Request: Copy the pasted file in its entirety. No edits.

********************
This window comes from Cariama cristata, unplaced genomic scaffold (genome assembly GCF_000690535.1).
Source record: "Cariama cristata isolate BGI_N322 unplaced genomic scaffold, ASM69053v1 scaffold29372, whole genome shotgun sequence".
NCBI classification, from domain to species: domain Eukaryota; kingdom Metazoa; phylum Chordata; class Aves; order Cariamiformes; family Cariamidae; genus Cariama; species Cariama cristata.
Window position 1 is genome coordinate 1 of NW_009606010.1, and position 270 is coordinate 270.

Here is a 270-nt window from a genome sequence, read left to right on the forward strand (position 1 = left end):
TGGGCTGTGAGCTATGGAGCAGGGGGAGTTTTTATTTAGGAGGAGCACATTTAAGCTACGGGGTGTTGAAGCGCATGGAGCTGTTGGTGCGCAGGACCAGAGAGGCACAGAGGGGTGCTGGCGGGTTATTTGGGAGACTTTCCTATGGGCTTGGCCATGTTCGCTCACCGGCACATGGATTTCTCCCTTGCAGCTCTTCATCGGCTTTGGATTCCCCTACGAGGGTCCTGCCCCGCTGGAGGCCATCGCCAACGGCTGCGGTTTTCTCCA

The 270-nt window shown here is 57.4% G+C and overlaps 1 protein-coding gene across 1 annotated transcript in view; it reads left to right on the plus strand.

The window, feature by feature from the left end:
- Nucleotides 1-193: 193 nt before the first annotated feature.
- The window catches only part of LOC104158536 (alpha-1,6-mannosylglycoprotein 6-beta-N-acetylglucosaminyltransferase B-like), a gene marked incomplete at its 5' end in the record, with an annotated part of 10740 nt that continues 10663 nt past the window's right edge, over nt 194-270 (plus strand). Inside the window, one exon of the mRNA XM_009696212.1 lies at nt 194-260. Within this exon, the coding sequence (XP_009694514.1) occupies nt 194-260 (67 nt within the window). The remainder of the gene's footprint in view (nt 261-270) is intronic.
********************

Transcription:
This window comes from Cariama cristata, unplaced genomic scaffold (genome assembly GCF_000690535.1).
Source record: "Cariama cristata isolate BGI_N322 unplaced genomic scaffold, ASM69053v1 scaffold29372, whole genome shotgun sequence".
NCBI classification, from domain to species: domain Eukaryota; kingdom Metazoa; phylum Chordata; class Aves; order Cariamiformes; family Cariamidae; genus Cariama; species Cariama cristata.
Window position 1 is genome coordinate 1 of NW_009606010.1, and position 270 is coordinate 270.

Here is a 270-nt window from a genome sequence, read left to right on the forward strand (position 1 = left end):
TGGGCTGTGAGCTATGGAGCAGGGGGAGTTTTTATTTAGGAGGAGCACATTTAAGCTACGGGGTGTTGAAGCGCATGGAGCTGTTGGTGCGCAGGACCAGAGAGGCACAGAGGGGTGCTGGCGGGTTATTTGGGAGACTTTCCTATGGGCTTGGCCATGTTCGCTCACCGGCACATGGATTTCTCCCTTGCAGCTCTTCATCGGCTTTGGATTCCCCTACGAGGGTCCTGCCCCGCTGGAGGCCATCGCCAACGGCTGCGGTTTTCTCCA

The 270-nt window shown here is 57.4% G+C and overlaps 1 protein-coding gene across 1 annotated transcript in view; it reads left to right on the plus strand.

The window, feature by feature from the left end:
- Nucleotides 1-193: 193 nt before the first annotated feature.
- The window catches only part of LOC104158536 (alpha-1,6-mannosylglycoprotein 6-beta-N-acetylglucosaminyltransferase B-like), a gene marked incomplete at its 5' end in the record, with an annotated part of 10740 nt that continues 10663 nt past the window's right edge, over nt 194-270 (plus strand). Inside the window, one exon of the mRNA XM_009696212.1 lies at nt 194-260. Within this exon, the coding sequence (XP_009694514.1) occupies nt 194-260 (67 nt within the window). The remainder of the gene's footprint in view (nt 261-270) is intronic.